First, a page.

SAVG: How do you envision the arts as part of the Seattle, especially as part of education, equity, housing, transportation, culture, the economy, and/or community?
DeWolf: I think the arts should have a bigger role in new developments across the city. What if every new development–market rate and affordable–was required to include arts, culture, or some element to their buildings that included using local artists to create an arts time stamp about the neighborhood, the city, and our community?
SAVG: With all the backlash on you having no experience raising kids, what are some ways the arts and culture sector can help promote educational standards for all households? What are some ways you’re thinking about relating to families regarding better education platforms?
DeWolf: Growing up as queer (urban) Native in Spokane and ultimately working at the NATIVE Project, I managed three important youth programs: an after school wellness program for Native youth, a Spring Native Leadership camp, and a Summer Program for Native youth. Having my own kids or not, working in my community to support and empower young people has been a core part of how I understand my role in the world. And cultural arts and crafts was an especially important medium for our young people to connect to the community and their culture. A big part of being a policy maker is to first, elevate the importance of arts as a component in a child’s positive development. I imagine not many people in our community can tell you why kids needs arts in their lives, particularly as it relates to their educational/intellectual health: because the arts foster intellectual development and some of the benefits are that it stimulates both sides of the brain, increases the capacity of memory, attention and concentration, and helps develop reading skill and children ultimately do better in math and science. When we think about our public schools OR our city’s involvement in public education in our city, I believe we can couple a child’s so-called academic achievement with a certain proportion of arts to help young people develop their brains and their creative powers.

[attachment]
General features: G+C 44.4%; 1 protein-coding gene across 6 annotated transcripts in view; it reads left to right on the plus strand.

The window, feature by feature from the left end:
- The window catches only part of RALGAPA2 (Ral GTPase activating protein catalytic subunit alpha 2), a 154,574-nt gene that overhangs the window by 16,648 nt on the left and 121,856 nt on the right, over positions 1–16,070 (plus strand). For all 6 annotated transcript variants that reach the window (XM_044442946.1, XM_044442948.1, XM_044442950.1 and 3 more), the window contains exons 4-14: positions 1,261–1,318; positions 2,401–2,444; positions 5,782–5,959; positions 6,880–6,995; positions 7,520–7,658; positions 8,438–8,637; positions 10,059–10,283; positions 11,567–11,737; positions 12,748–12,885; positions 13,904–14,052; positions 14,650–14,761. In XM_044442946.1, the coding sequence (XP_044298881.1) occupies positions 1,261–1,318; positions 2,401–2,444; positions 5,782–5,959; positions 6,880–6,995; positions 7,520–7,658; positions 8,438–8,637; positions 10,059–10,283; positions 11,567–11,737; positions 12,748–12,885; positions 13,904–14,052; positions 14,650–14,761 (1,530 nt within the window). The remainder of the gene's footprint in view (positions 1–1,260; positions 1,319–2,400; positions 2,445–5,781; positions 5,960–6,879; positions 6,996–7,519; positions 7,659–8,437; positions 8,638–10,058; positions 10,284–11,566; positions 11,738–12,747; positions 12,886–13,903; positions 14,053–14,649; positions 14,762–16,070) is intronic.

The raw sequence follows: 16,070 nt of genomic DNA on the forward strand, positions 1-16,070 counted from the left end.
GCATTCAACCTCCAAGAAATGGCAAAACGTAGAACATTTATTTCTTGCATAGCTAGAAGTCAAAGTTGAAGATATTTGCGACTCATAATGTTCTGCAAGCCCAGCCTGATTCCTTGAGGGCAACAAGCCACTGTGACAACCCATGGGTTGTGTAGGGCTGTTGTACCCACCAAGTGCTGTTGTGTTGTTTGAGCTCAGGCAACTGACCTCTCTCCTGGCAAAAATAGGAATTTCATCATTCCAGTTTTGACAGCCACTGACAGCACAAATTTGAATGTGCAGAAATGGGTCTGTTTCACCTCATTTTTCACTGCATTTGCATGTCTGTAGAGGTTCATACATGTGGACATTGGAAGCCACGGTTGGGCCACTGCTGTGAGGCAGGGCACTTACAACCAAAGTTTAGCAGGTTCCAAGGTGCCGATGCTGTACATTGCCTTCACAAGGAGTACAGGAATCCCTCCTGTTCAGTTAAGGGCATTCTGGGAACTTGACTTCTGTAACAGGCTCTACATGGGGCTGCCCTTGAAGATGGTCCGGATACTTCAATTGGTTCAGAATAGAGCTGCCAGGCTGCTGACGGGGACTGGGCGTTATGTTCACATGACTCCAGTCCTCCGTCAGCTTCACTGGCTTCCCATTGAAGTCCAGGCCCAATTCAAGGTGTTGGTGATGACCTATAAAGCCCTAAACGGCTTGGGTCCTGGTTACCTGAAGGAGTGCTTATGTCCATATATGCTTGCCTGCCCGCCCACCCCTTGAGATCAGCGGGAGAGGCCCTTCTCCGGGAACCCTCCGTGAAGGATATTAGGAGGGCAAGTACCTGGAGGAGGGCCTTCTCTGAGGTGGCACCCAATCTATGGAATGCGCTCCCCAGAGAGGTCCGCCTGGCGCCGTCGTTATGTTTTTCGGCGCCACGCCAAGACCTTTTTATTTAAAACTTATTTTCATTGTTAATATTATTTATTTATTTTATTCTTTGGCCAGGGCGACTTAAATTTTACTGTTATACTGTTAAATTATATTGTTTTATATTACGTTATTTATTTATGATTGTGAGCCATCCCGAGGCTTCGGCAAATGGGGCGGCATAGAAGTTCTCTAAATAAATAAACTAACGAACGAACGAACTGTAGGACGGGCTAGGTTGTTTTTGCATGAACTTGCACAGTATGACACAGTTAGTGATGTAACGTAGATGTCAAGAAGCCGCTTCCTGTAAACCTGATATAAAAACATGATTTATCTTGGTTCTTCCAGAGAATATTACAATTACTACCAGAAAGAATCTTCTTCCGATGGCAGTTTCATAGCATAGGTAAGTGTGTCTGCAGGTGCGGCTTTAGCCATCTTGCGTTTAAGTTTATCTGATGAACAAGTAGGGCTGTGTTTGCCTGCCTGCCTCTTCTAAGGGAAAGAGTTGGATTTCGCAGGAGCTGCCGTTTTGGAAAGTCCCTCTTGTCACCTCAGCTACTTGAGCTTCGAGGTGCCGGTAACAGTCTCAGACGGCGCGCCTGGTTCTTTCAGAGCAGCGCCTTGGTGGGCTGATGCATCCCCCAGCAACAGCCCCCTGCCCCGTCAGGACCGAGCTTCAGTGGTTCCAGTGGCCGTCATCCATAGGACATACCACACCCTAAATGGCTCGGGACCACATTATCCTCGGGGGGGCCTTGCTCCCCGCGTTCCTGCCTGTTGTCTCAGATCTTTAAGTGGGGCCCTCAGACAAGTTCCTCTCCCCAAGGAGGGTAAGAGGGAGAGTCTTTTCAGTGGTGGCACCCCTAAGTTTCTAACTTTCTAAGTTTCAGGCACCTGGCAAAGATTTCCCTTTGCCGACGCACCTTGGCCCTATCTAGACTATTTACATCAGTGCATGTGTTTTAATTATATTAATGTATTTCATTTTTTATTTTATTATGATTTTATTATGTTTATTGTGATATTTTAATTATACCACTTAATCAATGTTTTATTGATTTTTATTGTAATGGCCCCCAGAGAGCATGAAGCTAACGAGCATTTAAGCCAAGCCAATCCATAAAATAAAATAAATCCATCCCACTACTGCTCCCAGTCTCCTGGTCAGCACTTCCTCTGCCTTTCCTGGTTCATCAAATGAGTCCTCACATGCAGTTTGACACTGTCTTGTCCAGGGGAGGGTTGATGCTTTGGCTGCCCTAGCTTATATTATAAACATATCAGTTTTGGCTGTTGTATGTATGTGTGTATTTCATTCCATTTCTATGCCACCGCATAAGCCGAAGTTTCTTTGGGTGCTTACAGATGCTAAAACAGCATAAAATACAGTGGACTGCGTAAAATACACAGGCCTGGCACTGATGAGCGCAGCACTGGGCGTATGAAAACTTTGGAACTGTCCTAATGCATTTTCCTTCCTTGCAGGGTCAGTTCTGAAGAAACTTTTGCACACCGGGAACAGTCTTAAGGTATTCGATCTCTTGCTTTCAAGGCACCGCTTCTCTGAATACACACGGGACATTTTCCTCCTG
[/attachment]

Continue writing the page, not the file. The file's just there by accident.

SAVG: It is clear you’re extremely involved in the nonprofit sector and an advocate for various underserved communities. What are some clear and productive ways the arts and culture sectors have helped elevate voices you stand for? Have you considered the arts and culture sector as a necessary bridge to generate more funding for? If so, in what ways might you manage these funds? If not, why?
DeWolf: Again, I think of “Legendary Children,” which, for someone who grew up in a fairly conservative city, has become one of the very few places I feel seen. I know it is a place that has made many of my friends feel seen. I want to continue investing in those ideas not just for me but for all of the other people who so often don’t feel seen. AND I want to consider what other communities aren’t feeling seen – because the arts has the power to do that – and so I consider the immigrant and refugee community, the differently-abled community, and intergenerational and senior community. How can we elevate their stories to both affirm them as a part of our American story and also to ensure more stories are being told. I think, and similar to our theory of change at the organization I work at (All Home, which coordinates homelessness efforts across King County), we must always center most affected by an issue in the solution. What does our arts community say they need, and how can the city respond to that. The arts are a deeply vital and meaningful part of our communities and our community’s story. The arts help us tell our story so that the generation seven generations into the future will more fully know who we were and where they’ve come from.